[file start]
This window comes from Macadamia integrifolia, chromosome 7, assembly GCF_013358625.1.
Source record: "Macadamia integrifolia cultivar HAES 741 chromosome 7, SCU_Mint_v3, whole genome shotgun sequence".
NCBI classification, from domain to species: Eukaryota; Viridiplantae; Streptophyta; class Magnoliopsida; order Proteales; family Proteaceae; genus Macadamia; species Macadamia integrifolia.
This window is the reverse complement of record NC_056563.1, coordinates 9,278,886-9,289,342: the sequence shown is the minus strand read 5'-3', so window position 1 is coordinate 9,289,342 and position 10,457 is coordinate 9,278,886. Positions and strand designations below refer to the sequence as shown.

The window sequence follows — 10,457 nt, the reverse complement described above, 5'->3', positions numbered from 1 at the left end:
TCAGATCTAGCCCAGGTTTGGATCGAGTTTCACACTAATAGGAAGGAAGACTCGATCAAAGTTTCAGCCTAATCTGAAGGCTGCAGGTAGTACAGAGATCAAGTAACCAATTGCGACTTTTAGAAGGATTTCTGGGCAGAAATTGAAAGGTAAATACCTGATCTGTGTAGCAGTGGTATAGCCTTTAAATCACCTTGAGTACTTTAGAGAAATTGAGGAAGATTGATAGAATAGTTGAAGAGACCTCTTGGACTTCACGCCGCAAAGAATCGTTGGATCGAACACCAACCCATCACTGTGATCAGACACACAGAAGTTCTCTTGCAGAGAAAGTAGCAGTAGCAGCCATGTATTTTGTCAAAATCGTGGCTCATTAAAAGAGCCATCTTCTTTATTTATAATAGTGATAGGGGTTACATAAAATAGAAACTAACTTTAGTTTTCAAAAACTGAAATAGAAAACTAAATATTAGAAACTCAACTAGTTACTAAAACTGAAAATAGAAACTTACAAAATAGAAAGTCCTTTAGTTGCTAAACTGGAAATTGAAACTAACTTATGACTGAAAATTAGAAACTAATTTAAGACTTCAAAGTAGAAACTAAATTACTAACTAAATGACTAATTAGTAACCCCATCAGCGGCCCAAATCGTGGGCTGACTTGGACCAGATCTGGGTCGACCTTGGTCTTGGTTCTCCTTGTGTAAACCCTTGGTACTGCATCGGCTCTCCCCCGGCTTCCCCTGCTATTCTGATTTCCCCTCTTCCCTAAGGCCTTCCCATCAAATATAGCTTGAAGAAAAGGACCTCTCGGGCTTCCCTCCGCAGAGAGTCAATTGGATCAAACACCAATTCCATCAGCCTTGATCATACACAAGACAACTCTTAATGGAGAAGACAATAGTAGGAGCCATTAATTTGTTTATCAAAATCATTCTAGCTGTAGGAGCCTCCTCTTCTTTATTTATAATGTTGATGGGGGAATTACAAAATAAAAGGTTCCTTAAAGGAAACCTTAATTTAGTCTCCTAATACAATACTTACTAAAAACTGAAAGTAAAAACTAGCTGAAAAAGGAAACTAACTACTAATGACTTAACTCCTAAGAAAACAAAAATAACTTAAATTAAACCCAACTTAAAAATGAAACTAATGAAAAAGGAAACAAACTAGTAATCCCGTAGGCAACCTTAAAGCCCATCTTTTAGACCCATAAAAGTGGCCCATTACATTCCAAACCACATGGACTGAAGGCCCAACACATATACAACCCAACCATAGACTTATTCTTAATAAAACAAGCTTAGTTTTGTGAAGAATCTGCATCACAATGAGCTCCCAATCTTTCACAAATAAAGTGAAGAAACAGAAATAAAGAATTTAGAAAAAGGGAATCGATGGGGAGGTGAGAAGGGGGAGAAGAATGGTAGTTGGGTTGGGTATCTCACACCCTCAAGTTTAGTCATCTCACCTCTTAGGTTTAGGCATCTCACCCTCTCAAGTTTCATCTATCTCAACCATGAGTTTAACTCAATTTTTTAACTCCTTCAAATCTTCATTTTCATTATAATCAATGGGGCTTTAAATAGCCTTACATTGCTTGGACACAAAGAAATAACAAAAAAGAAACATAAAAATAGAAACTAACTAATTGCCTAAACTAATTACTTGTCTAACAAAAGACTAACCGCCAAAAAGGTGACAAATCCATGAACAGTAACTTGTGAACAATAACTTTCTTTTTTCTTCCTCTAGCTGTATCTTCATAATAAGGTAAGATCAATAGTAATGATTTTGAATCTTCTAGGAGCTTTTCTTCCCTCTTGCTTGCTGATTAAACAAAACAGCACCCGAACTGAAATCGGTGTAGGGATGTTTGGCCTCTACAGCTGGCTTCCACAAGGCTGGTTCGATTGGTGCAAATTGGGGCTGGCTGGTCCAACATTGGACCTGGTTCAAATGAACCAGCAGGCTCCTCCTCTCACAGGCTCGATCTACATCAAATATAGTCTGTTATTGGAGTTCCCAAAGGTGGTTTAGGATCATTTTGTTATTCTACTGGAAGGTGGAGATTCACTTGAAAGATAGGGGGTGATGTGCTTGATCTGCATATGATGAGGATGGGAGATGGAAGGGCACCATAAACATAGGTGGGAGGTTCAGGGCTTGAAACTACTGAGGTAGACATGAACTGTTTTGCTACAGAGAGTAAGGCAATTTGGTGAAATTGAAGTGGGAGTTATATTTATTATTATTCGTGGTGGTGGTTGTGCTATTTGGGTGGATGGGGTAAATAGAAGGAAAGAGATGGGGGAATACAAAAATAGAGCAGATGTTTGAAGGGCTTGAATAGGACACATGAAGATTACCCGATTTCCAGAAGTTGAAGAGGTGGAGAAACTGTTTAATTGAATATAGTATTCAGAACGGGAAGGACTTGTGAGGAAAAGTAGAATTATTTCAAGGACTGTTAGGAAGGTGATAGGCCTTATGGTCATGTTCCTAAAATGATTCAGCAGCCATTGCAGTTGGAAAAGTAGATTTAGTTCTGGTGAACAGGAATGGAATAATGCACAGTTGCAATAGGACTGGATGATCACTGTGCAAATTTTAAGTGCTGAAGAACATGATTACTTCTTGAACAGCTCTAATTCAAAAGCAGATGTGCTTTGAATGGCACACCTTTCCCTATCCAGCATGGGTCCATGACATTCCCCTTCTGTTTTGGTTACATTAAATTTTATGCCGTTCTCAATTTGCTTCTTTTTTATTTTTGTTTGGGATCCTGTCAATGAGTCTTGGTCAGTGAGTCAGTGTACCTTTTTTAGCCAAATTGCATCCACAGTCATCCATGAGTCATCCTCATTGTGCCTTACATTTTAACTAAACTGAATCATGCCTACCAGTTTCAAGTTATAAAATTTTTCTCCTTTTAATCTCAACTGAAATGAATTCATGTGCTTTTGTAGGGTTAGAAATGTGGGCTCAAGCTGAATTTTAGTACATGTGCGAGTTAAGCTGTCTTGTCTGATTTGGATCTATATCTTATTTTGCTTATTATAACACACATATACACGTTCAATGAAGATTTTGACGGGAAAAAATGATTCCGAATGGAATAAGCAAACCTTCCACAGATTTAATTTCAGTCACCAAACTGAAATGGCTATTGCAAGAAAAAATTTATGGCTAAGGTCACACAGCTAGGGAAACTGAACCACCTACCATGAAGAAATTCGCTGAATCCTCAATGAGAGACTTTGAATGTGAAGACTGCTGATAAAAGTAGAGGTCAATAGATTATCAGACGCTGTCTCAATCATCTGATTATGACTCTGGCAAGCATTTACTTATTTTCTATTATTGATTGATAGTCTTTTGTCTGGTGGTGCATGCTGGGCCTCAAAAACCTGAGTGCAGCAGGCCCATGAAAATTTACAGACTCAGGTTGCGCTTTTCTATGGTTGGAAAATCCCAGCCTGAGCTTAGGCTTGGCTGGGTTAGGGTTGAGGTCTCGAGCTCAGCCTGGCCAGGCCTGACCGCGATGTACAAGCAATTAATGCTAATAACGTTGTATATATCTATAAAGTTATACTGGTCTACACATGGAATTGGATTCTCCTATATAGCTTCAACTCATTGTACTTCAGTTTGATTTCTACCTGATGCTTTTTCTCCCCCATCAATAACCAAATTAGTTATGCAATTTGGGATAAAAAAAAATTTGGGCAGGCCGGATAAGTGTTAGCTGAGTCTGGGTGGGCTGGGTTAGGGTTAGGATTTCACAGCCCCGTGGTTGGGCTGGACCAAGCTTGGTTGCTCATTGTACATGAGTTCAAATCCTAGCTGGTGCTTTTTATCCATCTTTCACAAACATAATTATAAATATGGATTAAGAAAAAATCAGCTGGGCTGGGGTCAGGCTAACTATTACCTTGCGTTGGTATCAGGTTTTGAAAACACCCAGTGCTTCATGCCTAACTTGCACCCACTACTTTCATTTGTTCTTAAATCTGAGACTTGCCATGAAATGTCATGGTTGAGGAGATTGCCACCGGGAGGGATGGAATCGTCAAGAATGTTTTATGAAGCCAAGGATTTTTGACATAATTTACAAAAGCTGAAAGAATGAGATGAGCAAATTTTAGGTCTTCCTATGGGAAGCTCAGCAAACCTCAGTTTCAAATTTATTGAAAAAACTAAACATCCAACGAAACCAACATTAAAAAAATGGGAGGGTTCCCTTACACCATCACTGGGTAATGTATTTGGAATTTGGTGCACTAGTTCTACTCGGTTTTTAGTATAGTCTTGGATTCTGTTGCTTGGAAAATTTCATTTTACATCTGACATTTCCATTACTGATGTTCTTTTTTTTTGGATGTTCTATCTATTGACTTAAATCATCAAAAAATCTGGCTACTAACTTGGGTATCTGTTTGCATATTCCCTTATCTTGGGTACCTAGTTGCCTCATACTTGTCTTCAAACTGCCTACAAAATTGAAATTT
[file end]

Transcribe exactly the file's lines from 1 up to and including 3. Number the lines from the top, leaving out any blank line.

This window comes from Macadamia integrifolia, chromosome 7, assembly GCF_013358625.1.
Source record: "Macadamia integrifolia cultivar HAES 741 chromosome 7, SCU_Mint_v3, whole genome shotgun sequence".
NCBI classification, from domain to species: Eukaryota; Viridiplantae; Streptophyta; class Magnoliopsida; order Proteales; family Proteaceae; genus Macadamia; species Macadamia integrifolia.